In order to more clearly describe my invention, I shall have reference to the accompanying drawing, in which- Fig. 1 is a side elevation of my improved P 1 I Fig. 2 1s a longitudinal vertical section thereof;

- Fig. 3 is an elevation of my improved rotor;

Fig. 4 is a transverse section of the rotor taken on line 44, Fig. 3;

Fig. 5 is a side'elevation of one of my improved rollers,

Fig. 6 is an end elevation of the roller shown in Fig. 5; y I

Fig. 7 is aediametrical section on an enlarged scale of one end of the roller shown in Fig. 5; and

Fig. 8 is a section taken on line 8-8, Fig. 7.

The same reference characters will be used to indicate the same parts throughout the several views.

My improved pump comprises a main body portion or cylinder 1 provided with outwardly extending flanges 2 for the reception of tap bolts 3, by which the cylinder heads or ends 4 are secured thereto. Cylinder 1 is provided with a transverse cylindrical chamber 6, into which opefi intake and exhaust ports 7 and 8, respectively. Since the cylindrical body member-1 is the same as that described by me in my copending application, above referred to, I will not'describe the same in detail, as it forms no part of my present invention, except in so far as it cooperates with my improved rotor in the same manner as it does in the structure described in my application.

My improved rotor or rotary piston 9 consists of a cylindrical body portion of a diameter somewhat less than the diameter of the cylindrical chamber 6; this body portion is provided with a plurality of slots 10 which are parallel to the axis of the rotor and spaced equidistantly along its circumference. In the drawing, I show four slots spaced 90 degrees apart, but any desired number may be employed, depending upon the size of the rotor and other conditions. Rotor 9 is mounted on a shaft 11 which its adapted to rotate in suitable bearings. Within each slot 10 I place a roller 12 which has a diameter of about three thousandths (.003) of an inch less than the width of the slot, so that it may move freely therein but cannot cause any appreciable noise. In order to prevent a metallic click as the rollers 12 fall to the bottom of the slots, I provide each slot 10 with a plurality of wooden plugs '13, whose ends project above the bottom of the slots. The rollers 12, when they fall towards the bottom of the slots, will therefore strike the ends of wooden plugs 11 and produce no metallic sound;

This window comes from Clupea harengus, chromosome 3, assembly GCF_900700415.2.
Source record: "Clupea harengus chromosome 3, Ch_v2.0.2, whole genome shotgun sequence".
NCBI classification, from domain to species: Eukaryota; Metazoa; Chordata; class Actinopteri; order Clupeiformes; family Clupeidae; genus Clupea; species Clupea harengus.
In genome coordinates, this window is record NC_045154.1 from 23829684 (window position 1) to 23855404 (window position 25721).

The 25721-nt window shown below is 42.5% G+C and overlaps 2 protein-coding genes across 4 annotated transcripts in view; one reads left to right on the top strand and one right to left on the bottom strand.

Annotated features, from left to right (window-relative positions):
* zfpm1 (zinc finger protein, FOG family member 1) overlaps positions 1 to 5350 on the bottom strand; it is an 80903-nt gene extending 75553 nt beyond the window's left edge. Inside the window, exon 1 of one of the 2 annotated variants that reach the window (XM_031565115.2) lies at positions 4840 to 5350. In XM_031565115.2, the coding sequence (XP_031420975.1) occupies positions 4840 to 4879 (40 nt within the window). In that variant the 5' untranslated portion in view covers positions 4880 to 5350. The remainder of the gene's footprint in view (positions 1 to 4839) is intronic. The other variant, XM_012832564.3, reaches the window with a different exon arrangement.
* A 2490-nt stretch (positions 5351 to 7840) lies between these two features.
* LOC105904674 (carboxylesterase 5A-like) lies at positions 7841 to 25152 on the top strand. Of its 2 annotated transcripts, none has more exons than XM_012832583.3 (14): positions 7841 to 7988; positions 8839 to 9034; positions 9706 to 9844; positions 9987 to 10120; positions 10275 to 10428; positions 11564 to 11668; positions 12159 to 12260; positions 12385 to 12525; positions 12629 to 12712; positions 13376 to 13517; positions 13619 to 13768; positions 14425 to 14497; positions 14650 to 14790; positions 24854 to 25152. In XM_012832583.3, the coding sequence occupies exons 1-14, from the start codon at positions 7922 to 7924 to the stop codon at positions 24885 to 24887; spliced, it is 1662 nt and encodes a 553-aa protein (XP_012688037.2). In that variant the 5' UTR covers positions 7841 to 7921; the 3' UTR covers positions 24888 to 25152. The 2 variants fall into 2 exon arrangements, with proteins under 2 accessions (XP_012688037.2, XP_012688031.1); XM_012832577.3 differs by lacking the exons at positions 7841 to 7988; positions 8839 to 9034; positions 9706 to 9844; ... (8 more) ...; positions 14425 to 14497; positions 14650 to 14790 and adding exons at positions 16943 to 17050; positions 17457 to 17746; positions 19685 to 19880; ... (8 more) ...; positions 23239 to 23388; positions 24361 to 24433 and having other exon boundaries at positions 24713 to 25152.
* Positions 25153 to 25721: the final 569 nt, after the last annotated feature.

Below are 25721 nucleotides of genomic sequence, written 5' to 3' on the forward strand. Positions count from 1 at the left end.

The rotor 9 is arranged to rotate in a clockwise direction when viewed as in Fig. 2, and as it rotates the rollers 12 are flung outwardly against the inner surface of the cylindrical chamber 6 by virtue of the centirfugal force due to the rotation; they will then form seals between the rotor and the inner surface of the cylindrical chamber, all as described in the above referred to application. In order that the sealing rollers 12 shall move freely in slots 10, it is essential that the liquid that is being pumped can freely pass into and out of the space between the bottom of the slots and'the rollers. In the construction forming the subject matter of this invention, I provide one or more cut away portions 14 on the leading side of the slots 10, as clearly shown in Figs. 2, 3.